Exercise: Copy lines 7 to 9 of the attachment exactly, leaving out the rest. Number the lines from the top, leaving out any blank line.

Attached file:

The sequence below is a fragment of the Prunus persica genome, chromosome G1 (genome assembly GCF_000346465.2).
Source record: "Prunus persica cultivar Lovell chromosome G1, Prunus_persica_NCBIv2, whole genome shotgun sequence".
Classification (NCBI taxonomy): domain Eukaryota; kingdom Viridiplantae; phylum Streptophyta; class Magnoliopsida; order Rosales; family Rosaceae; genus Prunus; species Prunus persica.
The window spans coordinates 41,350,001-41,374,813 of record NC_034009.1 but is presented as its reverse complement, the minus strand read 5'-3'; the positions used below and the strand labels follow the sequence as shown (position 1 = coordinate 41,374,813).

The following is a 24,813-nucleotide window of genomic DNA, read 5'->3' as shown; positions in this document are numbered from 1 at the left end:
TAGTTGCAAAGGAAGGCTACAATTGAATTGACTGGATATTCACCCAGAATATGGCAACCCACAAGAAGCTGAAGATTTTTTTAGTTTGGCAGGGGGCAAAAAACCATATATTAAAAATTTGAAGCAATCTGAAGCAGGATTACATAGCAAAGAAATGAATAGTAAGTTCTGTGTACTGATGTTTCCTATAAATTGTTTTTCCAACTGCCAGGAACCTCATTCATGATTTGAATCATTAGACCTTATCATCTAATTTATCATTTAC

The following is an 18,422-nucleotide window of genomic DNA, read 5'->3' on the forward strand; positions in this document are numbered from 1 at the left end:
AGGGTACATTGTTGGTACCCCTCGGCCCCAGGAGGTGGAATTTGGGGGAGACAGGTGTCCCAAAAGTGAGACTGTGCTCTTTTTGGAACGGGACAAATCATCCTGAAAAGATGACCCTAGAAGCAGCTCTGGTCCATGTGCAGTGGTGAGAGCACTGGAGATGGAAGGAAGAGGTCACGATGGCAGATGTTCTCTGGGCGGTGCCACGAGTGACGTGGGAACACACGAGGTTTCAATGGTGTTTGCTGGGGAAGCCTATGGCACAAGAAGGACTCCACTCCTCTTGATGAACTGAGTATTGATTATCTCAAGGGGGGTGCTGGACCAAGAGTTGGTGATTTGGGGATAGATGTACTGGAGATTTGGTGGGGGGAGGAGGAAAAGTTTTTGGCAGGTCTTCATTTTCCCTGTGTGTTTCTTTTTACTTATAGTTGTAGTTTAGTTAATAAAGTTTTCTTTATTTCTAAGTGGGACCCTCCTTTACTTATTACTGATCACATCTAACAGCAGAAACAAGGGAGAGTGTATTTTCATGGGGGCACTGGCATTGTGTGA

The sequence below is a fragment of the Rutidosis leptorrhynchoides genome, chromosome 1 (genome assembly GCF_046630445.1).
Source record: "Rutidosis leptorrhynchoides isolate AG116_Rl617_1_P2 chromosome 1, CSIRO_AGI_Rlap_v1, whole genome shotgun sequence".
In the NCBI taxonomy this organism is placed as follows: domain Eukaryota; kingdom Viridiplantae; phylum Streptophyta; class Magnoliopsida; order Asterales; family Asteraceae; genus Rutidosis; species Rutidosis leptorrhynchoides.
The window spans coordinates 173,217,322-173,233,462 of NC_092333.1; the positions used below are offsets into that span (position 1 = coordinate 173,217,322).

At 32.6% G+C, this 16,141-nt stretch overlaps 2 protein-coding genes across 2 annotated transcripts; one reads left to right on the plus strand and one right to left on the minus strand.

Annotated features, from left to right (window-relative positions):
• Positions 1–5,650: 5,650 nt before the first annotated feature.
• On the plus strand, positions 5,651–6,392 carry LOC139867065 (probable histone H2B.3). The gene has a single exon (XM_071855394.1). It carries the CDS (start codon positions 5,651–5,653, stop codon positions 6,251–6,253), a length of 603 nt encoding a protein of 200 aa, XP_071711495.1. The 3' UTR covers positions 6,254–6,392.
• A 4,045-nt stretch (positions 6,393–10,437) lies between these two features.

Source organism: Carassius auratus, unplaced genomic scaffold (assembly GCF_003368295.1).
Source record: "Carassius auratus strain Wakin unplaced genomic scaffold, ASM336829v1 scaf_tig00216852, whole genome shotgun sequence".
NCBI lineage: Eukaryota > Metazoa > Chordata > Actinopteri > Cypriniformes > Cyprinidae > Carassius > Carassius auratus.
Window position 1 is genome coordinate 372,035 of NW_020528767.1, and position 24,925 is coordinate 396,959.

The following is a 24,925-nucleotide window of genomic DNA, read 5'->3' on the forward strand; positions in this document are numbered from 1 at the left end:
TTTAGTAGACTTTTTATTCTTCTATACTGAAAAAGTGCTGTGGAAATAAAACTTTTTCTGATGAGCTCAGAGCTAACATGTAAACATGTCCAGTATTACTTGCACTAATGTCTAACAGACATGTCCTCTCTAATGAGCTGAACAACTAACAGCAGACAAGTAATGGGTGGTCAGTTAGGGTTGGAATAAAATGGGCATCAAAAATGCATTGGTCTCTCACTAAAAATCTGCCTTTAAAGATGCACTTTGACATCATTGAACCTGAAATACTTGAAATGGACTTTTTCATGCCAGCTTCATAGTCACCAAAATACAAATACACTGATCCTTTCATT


The following is an 18,422-nucleotide window of genomic DNA, read 5'->3' on the forward strand; positions in this document are numbered from 1 at the left end:
AGGGTACATTGTTGGTACCCCTCGGCCCCAGGAGGTGGAATTTGGGGGAGACAGGTGTCCCAAAAGTGAGACTGTGCTCTTTTTGGAACGGGACAAATCATCCTGAAAAGATGACCCTAGAAGCAGCTCTGGTCCATGTGCAGTGGTGAGAGCACTGGAGATGGAAGGAAGAGGTCACGATGGCAGATGTTCTCTGGGCGGTGCCACGAGTGACGTGGGAACACACGAGGTTTCAATGGTGTTTGCTGGGGAAGCCTATGGCACAAGAAGGACTCCACTCCTCTTGATGAACTGAGTATTGATTATCTCAAGGGGGGTGCTGGACCAAGAGTTGGTGATTTGGGGATAGATGTACTGGAGATTTGGTGGGGGGAGGAGGAAAAGTTTTTGGCAGGTCTTCATTTTCCCTGTGTGTTTCTTTTTACTTATAGTTGTAGTTTAGTTAATAAAGTTTTCTTTATTTCTAAGTGGGACCCTCCTTTACTTATTACTGATCACATCTAACAGCAGAAACAAGGGAGAGTGTATTTTCATGGGGGCACTGGCATTGTGTGA

The sequence below is a fragment of the Rutidosis leptorrhynchoides genome, chromosome 1 (genome assembly GCF_046630445.1).